Baldacci’s effort at a Christmas story leaves a little to be desired. Tom Langdon, erstwhile battlefield reporter and current “lifestyles” freelancer, has decided to take the train cross-country at Christmas. Ostensibly it is to gather research for a story about the train trip reminiscent of Mark Twain’s travel guides. Twain had apparently been close enough to Langdon in ancestry to mention, and had made such a transcontinental trip without having finished the documentation of it. Armed with orders not to fly within the continental US, a desire to complete this work (as a promise to his father), and arrangements to meet his girlfriend from the other coast in LA for a ski holiday over Christmas, Tom books passage on the Capitol Limited (service from Washington, D.C. to Chicago) with continuing service on the Southwest Chief (Chicago to Los Angeles). On the ride he encounters a variety of characters—some Amtrak workers, others fellow passengers, who color the trip in as many different ways as there are characters. He is thrown back into the path of his long lost love and former writing partner, Eleanor. The experience on the train brings him in contact with a couple running off to marry on the train, a retired priest, a laid-off train expert, and an expert thief.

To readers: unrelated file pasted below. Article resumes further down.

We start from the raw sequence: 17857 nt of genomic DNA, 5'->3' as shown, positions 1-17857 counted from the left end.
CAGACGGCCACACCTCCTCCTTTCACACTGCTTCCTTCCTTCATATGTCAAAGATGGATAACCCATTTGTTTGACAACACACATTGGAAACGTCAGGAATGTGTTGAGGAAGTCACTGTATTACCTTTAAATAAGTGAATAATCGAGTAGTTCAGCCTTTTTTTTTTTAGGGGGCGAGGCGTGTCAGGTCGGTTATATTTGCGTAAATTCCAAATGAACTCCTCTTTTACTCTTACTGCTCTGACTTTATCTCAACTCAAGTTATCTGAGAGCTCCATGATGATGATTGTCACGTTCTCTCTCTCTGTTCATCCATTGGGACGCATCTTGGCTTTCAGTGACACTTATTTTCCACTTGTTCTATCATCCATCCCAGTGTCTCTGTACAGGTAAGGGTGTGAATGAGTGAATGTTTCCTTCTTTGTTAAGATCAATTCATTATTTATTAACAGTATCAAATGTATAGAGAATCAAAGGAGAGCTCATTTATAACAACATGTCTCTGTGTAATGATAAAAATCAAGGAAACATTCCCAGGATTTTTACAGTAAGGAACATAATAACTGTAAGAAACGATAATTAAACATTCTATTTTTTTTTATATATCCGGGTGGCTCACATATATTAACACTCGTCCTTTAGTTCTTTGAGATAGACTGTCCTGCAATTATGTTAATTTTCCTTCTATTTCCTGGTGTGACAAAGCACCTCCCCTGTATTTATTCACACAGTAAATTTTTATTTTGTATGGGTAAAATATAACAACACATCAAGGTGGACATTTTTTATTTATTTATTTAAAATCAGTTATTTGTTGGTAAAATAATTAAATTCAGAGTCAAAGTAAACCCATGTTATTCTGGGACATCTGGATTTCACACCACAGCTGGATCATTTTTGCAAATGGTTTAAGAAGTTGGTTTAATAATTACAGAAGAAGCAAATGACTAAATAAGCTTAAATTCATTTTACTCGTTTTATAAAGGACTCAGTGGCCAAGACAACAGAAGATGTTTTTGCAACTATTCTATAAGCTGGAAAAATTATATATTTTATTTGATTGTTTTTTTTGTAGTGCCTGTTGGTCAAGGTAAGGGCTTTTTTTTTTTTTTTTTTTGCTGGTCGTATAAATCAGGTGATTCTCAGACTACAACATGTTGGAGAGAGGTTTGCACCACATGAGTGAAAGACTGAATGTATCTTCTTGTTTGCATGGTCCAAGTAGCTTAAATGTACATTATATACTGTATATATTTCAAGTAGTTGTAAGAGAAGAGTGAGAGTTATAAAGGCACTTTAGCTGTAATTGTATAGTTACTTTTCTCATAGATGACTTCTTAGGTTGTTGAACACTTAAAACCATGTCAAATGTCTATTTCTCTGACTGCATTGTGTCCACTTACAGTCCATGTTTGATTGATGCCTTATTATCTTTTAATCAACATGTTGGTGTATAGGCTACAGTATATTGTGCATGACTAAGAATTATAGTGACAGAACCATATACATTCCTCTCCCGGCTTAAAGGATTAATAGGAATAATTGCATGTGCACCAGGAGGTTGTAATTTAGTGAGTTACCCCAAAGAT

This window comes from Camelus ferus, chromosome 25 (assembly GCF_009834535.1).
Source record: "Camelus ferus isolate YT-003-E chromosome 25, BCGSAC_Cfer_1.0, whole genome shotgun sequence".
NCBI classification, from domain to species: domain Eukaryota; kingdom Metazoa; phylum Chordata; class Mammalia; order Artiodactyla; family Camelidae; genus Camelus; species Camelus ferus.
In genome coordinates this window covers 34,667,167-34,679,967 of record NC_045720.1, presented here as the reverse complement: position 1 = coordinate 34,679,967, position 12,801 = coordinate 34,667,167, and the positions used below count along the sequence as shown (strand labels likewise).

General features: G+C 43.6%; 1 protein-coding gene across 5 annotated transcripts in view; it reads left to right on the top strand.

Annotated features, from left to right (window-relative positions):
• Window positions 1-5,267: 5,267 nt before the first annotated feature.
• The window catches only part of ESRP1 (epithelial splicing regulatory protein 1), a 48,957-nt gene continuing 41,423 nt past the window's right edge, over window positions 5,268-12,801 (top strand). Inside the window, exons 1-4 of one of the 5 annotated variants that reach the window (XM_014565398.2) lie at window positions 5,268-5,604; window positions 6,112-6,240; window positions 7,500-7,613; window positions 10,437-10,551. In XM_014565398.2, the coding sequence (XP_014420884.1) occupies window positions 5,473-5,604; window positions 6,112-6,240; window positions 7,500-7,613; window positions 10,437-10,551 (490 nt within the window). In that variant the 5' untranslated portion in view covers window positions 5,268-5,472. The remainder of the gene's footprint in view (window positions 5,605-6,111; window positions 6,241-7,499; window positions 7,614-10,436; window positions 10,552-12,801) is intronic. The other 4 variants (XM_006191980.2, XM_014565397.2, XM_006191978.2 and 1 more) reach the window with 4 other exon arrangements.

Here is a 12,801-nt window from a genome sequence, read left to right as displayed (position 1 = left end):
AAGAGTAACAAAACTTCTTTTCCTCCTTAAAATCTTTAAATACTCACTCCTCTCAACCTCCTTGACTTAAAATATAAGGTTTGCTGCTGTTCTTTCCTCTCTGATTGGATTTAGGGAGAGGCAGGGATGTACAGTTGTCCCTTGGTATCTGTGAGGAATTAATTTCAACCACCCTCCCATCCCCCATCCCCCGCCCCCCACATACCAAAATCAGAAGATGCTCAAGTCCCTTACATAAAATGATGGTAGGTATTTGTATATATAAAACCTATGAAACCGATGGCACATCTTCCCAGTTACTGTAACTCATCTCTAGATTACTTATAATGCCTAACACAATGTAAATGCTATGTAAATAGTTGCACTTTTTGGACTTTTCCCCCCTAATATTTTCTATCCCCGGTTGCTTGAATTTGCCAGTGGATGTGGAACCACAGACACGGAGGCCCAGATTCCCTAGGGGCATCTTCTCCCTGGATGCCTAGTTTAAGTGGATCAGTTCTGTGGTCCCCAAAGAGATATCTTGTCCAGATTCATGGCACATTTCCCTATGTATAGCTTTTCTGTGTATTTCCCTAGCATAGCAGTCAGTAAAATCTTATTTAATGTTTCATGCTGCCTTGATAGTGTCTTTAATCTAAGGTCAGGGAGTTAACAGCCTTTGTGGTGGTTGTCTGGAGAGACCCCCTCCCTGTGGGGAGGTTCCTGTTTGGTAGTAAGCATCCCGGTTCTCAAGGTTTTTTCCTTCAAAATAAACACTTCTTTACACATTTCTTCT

The biggest problem with The Christmas Train is that it can’t decide what kind of story it wants to be. Is it a love story? Is it a mystery? Is it a disaster story? Is it a Christmas, feel-good story? And in the end it doesn’t do justice to any of these. The romance with all its tension is resolved just as we expect it to be. The thief is caught, but isn’t really the focus of the story. The avalanche, while it could be scary and is written as life-threatening, doesn’t pass muster for the disaster. And the resolution of the Christmas theme doesn’t tug at your heartstrings the way it should. To top it all off, the Mark Twain connection is tossed in so often as to be overbearing on the story.